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11th December 2012
Raul Castro’s administration cracks down on Reggaeton music as it is banned from radio and television
Travellers will no longer be able to hear certain genres of music in Cuba. The Castro administration has cracked down on 'vulgar and banal' music with a view to stopping party music, more specifically Reggaeton. Reggaeton is a mix of tropical salsa, electro, American hip hop and Jamaican dancehall reggae.
Having emerged from Panama in the late 1970s, the music craze spread across the Caribbean, the US and soon became a dominant form of popular music among North America's Spanish-speaking populations.
Hits such as Daddy Yankee’s Gasolina and Wisin y Yandel's Rakata have seen the Reggaeton movement take off. However, the music has been described as explicit, vulgar and crudely demeaning to women. Vistel Columbie, the president of the Cuban Institute of Music defamed the genre: “aggressive, with sexually obscene lyrics… deforms the innate sensuality of Cuban women.”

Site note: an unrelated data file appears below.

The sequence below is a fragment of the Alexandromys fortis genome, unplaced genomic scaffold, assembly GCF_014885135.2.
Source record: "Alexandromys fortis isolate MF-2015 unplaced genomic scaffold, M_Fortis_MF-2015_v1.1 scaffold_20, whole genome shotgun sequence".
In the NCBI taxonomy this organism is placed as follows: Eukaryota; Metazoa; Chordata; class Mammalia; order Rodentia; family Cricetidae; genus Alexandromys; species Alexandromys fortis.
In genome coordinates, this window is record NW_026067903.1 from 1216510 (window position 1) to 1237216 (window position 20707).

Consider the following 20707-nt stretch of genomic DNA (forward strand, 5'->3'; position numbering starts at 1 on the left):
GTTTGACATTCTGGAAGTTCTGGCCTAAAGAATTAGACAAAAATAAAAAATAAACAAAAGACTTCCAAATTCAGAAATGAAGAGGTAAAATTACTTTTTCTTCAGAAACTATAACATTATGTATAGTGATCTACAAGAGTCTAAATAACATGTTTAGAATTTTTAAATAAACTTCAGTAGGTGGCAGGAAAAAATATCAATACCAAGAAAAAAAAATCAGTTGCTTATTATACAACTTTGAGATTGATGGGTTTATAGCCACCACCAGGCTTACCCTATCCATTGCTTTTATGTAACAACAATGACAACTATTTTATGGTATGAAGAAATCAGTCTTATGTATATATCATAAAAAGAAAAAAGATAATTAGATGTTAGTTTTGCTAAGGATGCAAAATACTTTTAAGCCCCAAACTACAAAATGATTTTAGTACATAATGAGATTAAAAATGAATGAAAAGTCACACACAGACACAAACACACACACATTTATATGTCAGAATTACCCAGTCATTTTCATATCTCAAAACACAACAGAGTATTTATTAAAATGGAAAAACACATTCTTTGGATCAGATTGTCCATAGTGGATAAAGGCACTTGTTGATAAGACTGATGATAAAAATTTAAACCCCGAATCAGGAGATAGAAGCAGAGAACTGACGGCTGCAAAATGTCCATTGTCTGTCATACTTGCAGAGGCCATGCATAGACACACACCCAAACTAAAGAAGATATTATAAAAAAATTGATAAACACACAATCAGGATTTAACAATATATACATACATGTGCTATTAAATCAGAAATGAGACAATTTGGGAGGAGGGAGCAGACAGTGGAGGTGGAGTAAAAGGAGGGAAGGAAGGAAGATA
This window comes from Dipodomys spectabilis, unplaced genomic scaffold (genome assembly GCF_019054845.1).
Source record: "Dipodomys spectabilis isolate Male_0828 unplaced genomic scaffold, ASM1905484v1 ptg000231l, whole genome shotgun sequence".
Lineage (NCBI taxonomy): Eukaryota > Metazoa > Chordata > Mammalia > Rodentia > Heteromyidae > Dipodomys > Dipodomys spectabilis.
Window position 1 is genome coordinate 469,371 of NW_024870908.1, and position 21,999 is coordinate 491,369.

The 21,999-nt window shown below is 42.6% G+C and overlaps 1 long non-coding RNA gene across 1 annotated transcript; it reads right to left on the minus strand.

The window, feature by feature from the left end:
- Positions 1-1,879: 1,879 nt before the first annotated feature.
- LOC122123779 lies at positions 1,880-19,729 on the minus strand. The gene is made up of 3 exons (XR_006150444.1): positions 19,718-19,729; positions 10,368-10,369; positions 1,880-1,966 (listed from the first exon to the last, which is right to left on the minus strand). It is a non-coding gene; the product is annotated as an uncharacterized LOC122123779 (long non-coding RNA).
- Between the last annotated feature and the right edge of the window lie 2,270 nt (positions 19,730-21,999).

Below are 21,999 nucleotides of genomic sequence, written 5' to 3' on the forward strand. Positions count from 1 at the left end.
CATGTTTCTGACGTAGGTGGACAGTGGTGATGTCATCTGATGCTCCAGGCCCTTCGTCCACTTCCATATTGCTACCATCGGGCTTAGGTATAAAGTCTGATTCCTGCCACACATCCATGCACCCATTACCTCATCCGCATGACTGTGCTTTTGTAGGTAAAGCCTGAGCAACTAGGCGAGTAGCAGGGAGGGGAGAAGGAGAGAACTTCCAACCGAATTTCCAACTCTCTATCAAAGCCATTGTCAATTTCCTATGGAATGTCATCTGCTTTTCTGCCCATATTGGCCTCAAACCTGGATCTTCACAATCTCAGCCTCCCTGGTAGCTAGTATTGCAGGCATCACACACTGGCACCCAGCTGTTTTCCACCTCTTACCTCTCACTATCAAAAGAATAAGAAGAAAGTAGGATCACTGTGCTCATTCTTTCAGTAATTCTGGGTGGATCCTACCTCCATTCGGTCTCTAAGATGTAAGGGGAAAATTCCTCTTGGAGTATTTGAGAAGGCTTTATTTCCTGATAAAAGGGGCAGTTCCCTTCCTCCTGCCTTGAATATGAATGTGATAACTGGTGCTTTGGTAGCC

The Cuban Institute of Music has stated that severe levies will be imposed and bans made on musicians whose lyrics are deemed inappropriate, sexually explicit or demeaning to women and they will be struck from official lists. Some recordings have already been removed from Cuban official music catalogues.
Vistel went on to say that: “Neither vulgarity nor mediocrity will be able to tarnish the richness of Cuban music... Obviously, people can listen to what they want privately. But, that freedom doesn’t include the right to reproduce and disseminate that music.”
Although Reggaeton music is hard to defend, it is still a form of mild musical repression and there are questions over where the line should be drawn regarding censorship.
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